Wednesday, July 13, 2011

FTAs Clear Congressional Committees

The U.S. Chamber's TradeRoots' program reports that on July 7, the pending trade agreements with Korea, Colombia and Panama took an important step forward as they were approved in the "mock" markups held by the Senate Finance and House Ways and Means Committees.

No amendments were approved, which most supporters consider good news as approval of amendments in these non-binding hearings is generally regarded as problematic to the approval process. In the complex process for Congressional consideration of trade agreements, the next step--when the White House sends the implementing bills to Congress--could come as early as this week.

However, a continuing disagreement about how to consider legislation to extend Trade Adjustment Assistance (TAA) is complicating the outlook. (TAA is a program providing job retraining for workers displaced by international trade competition.) The Republican Chairman of the House Ways and Means Committee, Dave Camp, stuck a deal with the Democrat Chairman of the Senate Finance Committee, Max Baucus, and with the White House on the substance of a bill. However, discussions on how to give the measure due consideration in Congress are still ongoing.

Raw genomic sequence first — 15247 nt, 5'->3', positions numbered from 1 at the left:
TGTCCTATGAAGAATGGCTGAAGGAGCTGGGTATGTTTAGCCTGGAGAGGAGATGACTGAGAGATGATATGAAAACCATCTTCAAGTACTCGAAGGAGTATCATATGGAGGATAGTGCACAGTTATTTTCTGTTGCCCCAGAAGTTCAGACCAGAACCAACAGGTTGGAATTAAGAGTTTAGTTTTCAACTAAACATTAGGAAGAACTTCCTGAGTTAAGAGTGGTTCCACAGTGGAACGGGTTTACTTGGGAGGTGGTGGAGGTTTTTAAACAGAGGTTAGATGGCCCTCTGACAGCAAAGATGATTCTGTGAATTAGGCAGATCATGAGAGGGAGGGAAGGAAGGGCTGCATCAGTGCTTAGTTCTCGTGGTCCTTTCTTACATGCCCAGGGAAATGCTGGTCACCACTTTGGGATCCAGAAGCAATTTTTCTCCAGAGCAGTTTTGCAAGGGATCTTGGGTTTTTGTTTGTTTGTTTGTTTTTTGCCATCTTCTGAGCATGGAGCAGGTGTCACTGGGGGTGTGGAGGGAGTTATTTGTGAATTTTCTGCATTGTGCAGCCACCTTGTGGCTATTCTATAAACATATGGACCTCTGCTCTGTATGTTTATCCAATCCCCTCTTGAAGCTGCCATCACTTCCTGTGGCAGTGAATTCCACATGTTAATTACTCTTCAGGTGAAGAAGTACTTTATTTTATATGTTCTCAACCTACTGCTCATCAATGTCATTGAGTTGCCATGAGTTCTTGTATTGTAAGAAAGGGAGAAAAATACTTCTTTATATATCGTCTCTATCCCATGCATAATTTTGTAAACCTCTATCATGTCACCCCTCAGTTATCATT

In the meantime, the insertion of the TAA bill in the implementing bill for the U.S.-Korea FTA resulted in it winning approval in mirror-image partisan votes in the House and Senate committees. In the Senate Finance Committee, where the Korea bill included the TAA compromise, it was approved with all Democrats voting in favor and all Republicans opposing nearly all declared their support for the trade agreement). The opposite happened in the House Ways and Means Committee, where TAA was not included in the Korea implementing bill: every Republican voted for it, and every Democrat voted against it.

The trade agreements with Colombia and Panama were approved in the Senate Finance Committee with bipartisan support: the votes were 17-6 on Colombia and 22-2 on Panama. In the House Ways and Means Committee, the implementing bills for the agreements with Colombia and Panama were approved with partisan votes (just as the bill for the agreement with Korea was: every Republican voted for them, and every Democrat voted against them though again, the agreements received expressions of support from some members voting no.)

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